Tuesday’s surprise announcement seemed ripped from the pages of Brown’s 2003 novel, The Da Vinci Code, which sold millions of copies—and irked the Vatican—by suggesting that Catholic leaders had covered up Jesus’ marriage to Mary Magdalene. King said that she does not believe that Jesus was married to Mary Magdalene. “At least, don’t say this proves Dan Brown was right,” she told The New York Times.
This non-story really has no business receiving the high level of attention the mainstream media has given it. The Gnostic heresy that Jesus married is already widely known and this scrap provides no new information as to the claim’s historicity.
The reason why secularists are so eager for even the most feeble evidence hinting at the existence of Hubby Christ is because such a revelation would demonstrate more or less conclusively that Jesus was not divine and that my Christian friends are all a bunch of idiots for having faith in Him as their Savior. If Jesus’s crucifiction really was about what Christians say it was — and Jesus knew he was God — then he would never have married. It would have been cruel of him to do so. You marry a woman and have kids — the purpose of marriage originally — and then you abandon them to a life of loneliness and poverty without you just because you’ve got to go die for the sin of the world?
Talk about the ultimate deadbeat dad: “Sorry I couldn’t make child support this month, honey. I’ve been a little busy paying off the debt for the collective evil of all humanity by letting Roman soldiers pound giant nails into my body.”
If Saturday Night Live didn’t make a sketch like that during the height of the Da Vinci Code‘s popularity then don’t be surprised if one’s on the agenda for this week.
Related at PJ Lifestyle on Christianity:
Did you guys read about Elizabeth Hurley’s line of sexy kiddie bikinis?
Much like the author of the article, for me, the problem is a combination of two things – the bikini itself and the child model’s pose or, I should say, the pose she was instructed to do by someone. If she had floaties on her arms and was building a sandcastle, I might not have focused as much on the pint-sized string bikini. What really bothered me, however, was the wording that apparently went along with the pictures on Hurley’s site, such as a caption next to a bikini for the 8-13 age range, which said “great for girls who want to look grown up”. I checked out her site, elizabethhurley.com, to see for myself, and received an error message. I can only assume her reps are doing some damage control with regards to either the pictures or the descriptions.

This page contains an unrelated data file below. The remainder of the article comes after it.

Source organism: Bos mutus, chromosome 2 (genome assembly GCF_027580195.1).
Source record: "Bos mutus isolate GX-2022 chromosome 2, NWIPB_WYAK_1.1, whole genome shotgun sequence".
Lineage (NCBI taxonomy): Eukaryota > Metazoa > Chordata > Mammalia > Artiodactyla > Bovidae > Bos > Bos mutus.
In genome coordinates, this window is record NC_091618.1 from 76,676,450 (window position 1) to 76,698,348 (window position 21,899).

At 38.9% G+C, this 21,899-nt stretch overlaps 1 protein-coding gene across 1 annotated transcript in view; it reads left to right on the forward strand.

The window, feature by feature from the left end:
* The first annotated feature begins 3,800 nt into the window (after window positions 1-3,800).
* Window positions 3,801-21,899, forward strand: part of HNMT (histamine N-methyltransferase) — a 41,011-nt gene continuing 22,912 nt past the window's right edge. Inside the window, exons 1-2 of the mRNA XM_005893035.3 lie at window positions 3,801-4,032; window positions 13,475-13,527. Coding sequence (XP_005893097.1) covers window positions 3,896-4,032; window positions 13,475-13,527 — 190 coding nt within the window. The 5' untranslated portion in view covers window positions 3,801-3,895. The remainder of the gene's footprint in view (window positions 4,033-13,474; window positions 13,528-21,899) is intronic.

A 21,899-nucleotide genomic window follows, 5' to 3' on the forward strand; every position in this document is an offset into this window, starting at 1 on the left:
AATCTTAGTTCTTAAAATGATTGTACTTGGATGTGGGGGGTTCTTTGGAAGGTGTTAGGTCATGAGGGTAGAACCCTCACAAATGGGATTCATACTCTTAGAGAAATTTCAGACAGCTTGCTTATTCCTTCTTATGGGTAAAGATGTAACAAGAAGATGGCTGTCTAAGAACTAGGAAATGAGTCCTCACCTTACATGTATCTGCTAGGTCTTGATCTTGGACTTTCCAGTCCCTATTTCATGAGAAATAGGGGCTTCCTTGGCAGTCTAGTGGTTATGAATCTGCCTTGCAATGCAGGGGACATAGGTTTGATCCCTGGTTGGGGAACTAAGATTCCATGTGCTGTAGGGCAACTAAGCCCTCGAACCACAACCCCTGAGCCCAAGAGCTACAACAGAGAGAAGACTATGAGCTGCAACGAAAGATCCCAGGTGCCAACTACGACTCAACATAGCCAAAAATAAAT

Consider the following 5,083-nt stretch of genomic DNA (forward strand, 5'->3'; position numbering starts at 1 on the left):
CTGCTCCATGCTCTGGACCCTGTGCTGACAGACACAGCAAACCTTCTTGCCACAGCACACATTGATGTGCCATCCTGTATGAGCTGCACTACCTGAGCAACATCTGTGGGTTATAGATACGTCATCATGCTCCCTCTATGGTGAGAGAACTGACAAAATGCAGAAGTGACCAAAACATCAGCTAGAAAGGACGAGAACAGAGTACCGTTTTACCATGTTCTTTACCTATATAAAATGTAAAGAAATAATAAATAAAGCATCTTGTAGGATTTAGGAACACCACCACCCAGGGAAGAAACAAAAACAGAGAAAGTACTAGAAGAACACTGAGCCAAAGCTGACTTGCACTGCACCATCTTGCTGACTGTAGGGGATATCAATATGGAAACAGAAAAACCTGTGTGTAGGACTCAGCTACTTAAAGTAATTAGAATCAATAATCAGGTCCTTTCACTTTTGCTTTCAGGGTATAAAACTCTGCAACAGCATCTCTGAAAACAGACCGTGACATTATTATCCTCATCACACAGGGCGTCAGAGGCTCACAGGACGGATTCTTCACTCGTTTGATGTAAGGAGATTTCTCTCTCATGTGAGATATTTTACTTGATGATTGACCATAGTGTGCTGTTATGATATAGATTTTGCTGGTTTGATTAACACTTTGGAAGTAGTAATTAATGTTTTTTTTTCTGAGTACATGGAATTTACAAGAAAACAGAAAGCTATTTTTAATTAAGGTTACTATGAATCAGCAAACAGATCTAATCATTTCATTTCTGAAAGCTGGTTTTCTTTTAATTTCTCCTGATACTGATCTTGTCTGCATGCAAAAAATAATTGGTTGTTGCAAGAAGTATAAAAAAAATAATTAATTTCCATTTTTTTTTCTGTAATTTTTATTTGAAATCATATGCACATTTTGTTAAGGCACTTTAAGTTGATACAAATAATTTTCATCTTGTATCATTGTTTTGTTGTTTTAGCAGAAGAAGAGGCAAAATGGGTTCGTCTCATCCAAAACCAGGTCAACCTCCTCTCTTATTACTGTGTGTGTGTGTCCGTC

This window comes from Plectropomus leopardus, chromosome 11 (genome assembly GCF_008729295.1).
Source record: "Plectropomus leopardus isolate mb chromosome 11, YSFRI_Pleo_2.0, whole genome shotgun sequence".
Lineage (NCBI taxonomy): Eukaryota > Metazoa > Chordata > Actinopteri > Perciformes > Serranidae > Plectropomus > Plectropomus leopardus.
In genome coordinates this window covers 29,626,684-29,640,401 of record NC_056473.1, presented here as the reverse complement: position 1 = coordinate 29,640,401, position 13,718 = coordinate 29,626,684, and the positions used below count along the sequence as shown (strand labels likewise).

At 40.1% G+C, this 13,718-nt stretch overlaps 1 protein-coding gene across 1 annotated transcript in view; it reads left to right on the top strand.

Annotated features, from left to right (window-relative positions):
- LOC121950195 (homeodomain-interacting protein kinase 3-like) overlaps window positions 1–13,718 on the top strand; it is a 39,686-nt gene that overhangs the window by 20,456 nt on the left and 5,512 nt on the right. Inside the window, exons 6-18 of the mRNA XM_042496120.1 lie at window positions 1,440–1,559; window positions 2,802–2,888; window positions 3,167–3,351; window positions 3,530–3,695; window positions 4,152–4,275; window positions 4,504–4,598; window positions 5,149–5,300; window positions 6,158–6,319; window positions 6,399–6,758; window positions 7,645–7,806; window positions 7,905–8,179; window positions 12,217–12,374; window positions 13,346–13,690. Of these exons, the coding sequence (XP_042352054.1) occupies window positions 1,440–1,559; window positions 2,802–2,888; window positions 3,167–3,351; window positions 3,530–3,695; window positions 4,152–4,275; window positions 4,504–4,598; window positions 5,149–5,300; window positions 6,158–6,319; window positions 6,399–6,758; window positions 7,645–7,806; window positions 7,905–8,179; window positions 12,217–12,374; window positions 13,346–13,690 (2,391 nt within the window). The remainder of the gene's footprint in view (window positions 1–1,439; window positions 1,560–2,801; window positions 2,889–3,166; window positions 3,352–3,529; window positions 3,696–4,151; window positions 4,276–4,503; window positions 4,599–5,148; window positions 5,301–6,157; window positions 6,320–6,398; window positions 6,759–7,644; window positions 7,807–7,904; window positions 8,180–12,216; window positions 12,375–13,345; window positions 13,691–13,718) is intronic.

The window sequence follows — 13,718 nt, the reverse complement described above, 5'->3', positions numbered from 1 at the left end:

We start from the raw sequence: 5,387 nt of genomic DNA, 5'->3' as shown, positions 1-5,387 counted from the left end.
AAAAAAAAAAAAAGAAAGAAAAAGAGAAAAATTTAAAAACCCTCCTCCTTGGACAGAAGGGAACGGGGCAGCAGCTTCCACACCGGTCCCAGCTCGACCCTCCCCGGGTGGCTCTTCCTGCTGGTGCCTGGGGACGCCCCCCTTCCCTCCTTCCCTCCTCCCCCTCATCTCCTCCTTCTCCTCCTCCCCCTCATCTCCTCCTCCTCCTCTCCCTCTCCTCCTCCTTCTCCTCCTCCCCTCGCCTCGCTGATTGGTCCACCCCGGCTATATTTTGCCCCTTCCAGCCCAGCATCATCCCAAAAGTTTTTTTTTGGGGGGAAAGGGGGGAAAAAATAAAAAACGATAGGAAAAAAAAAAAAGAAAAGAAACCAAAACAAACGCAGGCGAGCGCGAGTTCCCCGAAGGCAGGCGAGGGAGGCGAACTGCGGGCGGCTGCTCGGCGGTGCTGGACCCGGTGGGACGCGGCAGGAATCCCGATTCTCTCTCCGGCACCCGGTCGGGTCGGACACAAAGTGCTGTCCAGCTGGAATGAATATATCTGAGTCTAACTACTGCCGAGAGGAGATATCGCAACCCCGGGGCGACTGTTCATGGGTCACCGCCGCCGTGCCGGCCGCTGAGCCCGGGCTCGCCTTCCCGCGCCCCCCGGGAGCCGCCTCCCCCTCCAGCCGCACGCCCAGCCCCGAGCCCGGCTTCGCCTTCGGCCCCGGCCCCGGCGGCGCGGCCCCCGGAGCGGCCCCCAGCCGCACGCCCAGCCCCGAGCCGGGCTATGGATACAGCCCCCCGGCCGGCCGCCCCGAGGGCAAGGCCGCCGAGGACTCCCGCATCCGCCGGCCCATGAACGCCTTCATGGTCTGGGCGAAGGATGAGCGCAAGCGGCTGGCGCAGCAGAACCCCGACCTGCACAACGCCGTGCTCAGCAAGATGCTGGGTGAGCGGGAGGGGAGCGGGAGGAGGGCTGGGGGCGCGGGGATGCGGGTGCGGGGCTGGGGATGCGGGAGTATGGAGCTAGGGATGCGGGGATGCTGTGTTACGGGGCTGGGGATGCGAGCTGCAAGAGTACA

It’s even worse when you go to Hurley’s website — which is still very much up. Here’s a screenshot from the UNDER 8 page which I’m not all that happy about posting here, but which seems necessary to preserve as evidence:
Vesta poses the usual questions to stir up debate about whether it’s better for young girls to wear very adult swimwear.
Here are a few questions that were on my mind: how do the fathers of the girls wearing these swimsuits look at themselves in the mirror in the morning? Do these men actually feel comfortable taking their girls in public with strangers seeing them dressed like this? Are they in denial about the damage done to an 8-year-old girl training to be “sexy” or do they not care? Or would most fathers today be proud of daughters growing up to be underwear models and porn stars?
Remember the final refrain of the classic Queen song “Who Wants To Live Forever?”
Who wants to live forever?
Who wants to live forever?
Forever is our today
Who has forever anyway…
If you’re like most people, you probably answered that in your head with “ME! I want to live forever!” It does sound appealing, doesn’t it? The idea that you would never die as long as you kept your head was what really captured people’s imagination about Highlander. The same goes for vampires. The big difference between vampires and other much more boring supernatural creatures like goblins, ghouls, ogres, and pixies is that they can live for thousands of years…. like God. Just imagine what you could do, learn, and become if you had thousands of years to do it! Unfortunately, there may be a few downsides people haven’t considered…
1) Sometimes, death is a mercy.